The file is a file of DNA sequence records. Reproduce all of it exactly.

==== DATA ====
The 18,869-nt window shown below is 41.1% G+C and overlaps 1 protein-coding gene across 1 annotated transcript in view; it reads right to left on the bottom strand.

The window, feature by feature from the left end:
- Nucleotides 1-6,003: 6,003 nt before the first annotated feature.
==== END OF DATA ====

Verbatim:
The 18,869-nt window shown below is 41.1% G+C and overlaps 1 protein-coding gene across 1 annotated transcript in view; it reads right to left on the bottom strand.

The window, feature by feature from the left end:
- Nucleotides 1-6,003: 6,003 nt before the first annotated feature.